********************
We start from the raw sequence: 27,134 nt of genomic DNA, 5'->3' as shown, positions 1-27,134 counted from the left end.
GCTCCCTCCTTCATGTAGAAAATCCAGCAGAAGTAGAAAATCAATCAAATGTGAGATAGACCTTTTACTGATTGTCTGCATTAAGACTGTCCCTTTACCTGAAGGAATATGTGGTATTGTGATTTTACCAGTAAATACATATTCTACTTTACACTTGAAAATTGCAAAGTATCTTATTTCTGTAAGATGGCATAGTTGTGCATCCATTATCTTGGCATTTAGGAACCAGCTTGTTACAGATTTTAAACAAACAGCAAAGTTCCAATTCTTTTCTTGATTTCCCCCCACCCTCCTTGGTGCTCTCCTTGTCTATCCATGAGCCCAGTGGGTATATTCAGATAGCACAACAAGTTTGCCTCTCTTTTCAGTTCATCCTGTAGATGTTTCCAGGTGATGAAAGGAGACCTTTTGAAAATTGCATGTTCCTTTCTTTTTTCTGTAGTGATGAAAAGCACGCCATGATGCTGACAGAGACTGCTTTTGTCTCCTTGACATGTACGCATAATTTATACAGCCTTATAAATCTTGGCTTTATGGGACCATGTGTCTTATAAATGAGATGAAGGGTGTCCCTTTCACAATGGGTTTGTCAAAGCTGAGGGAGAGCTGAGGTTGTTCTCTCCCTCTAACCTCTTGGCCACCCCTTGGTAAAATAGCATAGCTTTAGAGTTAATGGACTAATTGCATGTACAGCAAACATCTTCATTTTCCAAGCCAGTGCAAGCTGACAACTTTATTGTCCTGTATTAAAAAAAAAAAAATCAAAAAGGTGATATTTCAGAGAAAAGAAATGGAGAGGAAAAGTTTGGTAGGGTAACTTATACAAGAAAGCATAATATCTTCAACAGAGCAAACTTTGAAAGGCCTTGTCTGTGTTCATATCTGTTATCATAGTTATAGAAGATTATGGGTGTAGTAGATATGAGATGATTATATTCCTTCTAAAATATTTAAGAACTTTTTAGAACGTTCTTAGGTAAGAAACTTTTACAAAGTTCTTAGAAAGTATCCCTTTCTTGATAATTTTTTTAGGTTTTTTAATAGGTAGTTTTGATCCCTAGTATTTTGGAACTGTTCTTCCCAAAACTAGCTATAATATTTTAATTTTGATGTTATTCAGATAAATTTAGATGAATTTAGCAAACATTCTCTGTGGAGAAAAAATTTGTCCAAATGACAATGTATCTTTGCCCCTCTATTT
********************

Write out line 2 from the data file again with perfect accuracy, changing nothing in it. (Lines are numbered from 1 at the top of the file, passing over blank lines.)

GCTCCCTCCTTCATGTAGAAAATCCAGCAGAAGTAGAAAATCAATCAAATGTGAGATAGACCTTTTACTGATTGTCTGCATTAAGACTGTCCCTTTACCTGAAGGAATATGTGGTATTGTGATTTTACCAGTAAATACATATTCTACTTTACACTTGAAAATTGCAAAGTATCTTATTTCTGTAAGATGGCATAGTTGTGCATCCATTATCTTGGCATTTAGGAACCAGCTTGTTACAGATTTTAAACAAACAGCAAAGTTCCAATTCTTTTCTTGATTTCCCCCCACCCTCCTTGGTGCTCTCCTTGTCTATCCATGAGCCCAGTGGGTATATTCAGATAGCACAACAAGTTTGCCTCTCTTTTCAGTTCATCCTGTAGATGTTTCCAGGTGATGAAAGGAGACCTTTTGAAAATTGCATGTTCCTTTCTTTTTTCTGTAGTGATGAAAAGCACGCCATGATGCTGACAGAGACTGCTTTTGTCTCCTTGACATGTACGCATAATTTATACAGCCTTATAAATCTTGGCTTTATGGGACCATGTGTCTTATAAATGAGATGAAGGGTGTCCCTTTCACAATGGGTTTGTCAAAGCTGAGGGAGAGCTGAGGTTGTTCTCTCCCTCTAACCTCTTGGCCACCCCTTGGTAAAATAGCATAGCTTTAGAGTTAATGGACTAATTGCATGTACAGCAAACATCTTCATTTTCCAAGCCAGTGCAAGCTGACAACTTTATTGTCCTGTATTAAAAAAAAAAAAATCAAAAAGGTGATATTTCAGAGAAAAGAAATGGAGAGGAAAAGTTTGGTAGGGTAACTTATACAAGAAAGCATAATATCTTCAACAGAGCAAACTTTGAAAGGCCTTGTCTGTGTTCATATCTGTTATCATAGTTATAGAAGATTATGGGTGTAGTAGATATGAGATGATTATATTCCTTCTAAAATATTTAAGAACTTTTTAGAACGTTCTTAGGTAAGAAACTTTTACAAAGTTCTTAGAAAGTATCCCTTTCTTGATAATTTTTTTAGGTTTTTTAATAGGTAGTTTTGATCCCTAGTATTTTGGAACTGTTCTTCCCAAAACTAGCTATAATATTTTAATTTTGATGTTATTCAGATAAATTTAGATGAATTTAGCAAACATTCTCTGTGGAGAAAAAATTTGTCCAAATGACAATGTATCTTTGCCCCTCTATTT